Few incidents have done more damage to America’s image in the world than the Abu Ghraib prisoner abuse scandal. In late April 2004, Americans got their first glimpse of the haunting photographs of Iraqi prisoners at the Abu Ghraib prison west of Baghdad: scenes of naked, humiliated prisoners piled on top of one another, some forced to assume sexual positions, all while American soldiers posed nearby, smiling at the camera. The photos provoked an instant outcry around the world. In addressing the scandal, President Bush insisted that it was the fault of a few dishonorable soldiers, not a systematic problem with how the U.S. was managing the war in Iraq — but investigations suggest that the blame likely rises higher up the military’s chain of command. Some senior officials, such as General Janis Karpinski, who was in charge of military prisons in Iraq, were reprimanded and suspended. But the blame mainly fell on low-level soldiers, who were convicted and sent to prison for participating in sexual abuse, beatings, and other brutal acts.
Then-Secretary of Defense Donald Rumsfeld said news of the abuse “stunned him.” But a military report by Major General Antonio Taguba found that the prison was overcrowded, undermanned, and short of resources, making accountability for prisoner treatment rare. Taguba also noted in 2004 that the Central Intelligence Agency had serious concerns about the kinds of interrogation techniques military forces used on detainees. But Taguba wasn’t permitted to delve much deeper; an article in The New Yorker in 2007 reported that military investigators were not allowed to look into the role of Rumsfeld and other Department of Defense officials. What is known is that the Pentagon found out about the existence of the photos in January 2004 and Taguba filed his report in March. President Bush knew about the abuses at Abu Ghraib at least by March, but he did not address the issue until the media publicized it in late April. Congress found out about the abuse the same day the American public did. “This is entirely unacceptable,” said Senator Richard Lugar, a Republican of Indiana and then chairman of the Foreign Relations Committee. The scandal, Lugar added, “pushed international resentment and distrust of the United States to levels unprecedented in recent times.” The biggest failure, according to watchdogs: the lack of accountability for military officials who failed to stop or prevent the abuses. The White House press office did not respond to a request for comment, but has previously stated that the administration and the military acted quickly “to hold people to account and bring them to justice, and to also take steps to prevent something like that from happening again.”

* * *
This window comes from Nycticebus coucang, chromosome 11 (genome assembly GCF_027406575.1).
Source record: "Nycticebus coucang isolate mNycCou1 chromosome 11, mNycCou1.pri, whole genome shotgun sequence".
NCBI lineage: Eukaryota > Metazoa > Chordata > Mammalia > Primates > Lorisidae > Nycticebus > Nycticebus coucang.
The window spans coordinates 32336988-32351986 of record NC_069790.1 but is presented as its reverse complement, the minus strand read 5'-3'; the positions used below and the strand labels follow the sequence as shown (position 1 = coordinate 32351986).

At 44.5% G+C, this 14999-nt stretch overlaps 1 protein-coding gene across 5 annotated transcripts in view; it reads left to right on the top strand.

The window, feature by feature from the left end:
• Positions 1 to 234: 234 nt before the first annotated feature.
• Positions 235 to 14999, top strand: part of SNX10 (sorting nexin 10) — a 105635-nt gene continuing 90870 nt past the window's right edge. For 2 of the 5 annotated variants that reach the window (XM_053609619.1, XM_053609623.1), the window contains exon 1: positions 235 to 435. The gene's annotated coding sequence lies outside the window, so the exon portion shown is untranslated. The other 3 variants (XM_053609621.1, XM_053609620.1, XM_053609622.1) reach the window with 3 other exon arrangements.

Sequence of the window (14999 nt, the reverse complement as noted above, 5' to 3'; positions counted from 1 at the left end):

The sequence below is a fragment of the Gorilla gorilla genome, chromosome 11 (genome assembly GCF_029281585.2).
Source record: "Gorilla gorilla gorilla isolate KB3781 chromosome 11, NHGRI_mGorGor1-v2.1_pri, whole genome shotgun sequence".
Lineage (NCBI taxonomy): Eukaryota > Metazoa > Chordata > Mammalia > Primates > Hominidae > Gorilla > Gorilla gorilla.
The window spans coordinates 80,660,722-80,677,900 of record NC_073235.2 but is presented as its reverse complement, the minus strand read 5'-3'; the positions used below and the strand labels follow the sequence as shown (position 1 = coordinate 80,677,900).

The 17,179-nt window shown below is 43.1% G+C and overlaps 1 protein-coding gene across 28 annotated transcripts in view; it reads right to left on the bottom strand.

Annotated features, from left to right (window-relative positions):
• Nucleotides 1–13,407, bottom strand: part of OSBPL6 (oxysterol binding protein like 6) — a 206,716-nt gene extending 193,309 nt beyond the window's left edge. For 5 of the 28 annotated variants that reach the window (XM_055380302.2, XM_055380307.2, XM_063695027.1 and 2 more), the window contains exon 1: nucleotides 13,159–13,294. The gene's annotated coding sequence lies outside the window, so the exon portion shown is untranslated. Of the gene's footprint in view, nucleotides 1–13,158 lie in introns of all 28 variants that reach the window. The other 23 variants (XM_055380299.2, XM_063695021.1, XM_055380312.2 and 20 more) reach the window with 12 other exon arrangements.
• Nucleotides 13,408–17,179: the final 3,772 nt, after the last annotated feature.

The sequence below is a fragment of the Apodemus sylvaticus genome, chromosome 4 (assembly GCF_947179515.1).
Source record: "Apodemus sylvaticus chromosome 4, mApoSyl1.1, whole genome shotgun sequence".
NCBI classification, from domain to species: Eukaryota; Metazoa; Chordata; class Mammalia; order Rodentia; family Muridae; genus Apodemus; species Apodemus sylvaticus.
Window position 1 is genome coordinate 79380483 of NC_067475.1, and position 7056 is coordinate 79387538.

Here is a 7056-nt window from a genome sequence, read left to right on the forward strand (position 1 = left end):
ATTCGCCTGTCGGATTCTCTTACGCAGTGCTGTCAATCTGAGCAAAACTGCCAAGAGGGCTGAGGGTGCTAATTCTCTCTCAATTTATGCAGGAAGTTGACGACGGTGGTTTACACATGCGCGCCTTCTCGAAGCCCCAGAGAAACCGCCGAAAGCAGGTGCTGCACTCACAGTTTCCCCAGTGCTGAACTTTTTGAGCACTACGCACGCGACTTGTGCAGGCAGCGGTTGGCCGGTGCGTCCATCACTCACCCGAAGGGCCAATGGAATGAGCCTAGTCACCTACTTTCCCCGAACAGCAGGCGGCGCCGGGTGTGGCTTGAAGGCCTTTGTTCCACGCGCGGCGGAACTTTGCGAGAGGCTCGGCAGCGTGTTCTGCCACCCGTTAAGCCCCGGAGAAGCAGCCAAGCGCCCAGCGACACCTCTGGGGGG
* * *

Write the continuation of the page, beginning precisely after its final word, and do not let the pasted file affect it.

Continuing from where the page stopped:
The Iraqi government assumed control of Abu Ghraib in 2006. Questions of U.S. military interrogation techniques and prisoner treatment, however, remain a major concern. In October 2008, The Washington Post reported that the Bush administration issued two secret memos to the Central Intelligence Agency in 2003 and 2004 that endorsed interrogation techniques such as waterboarding, which simulates drowning. The memos remain classified.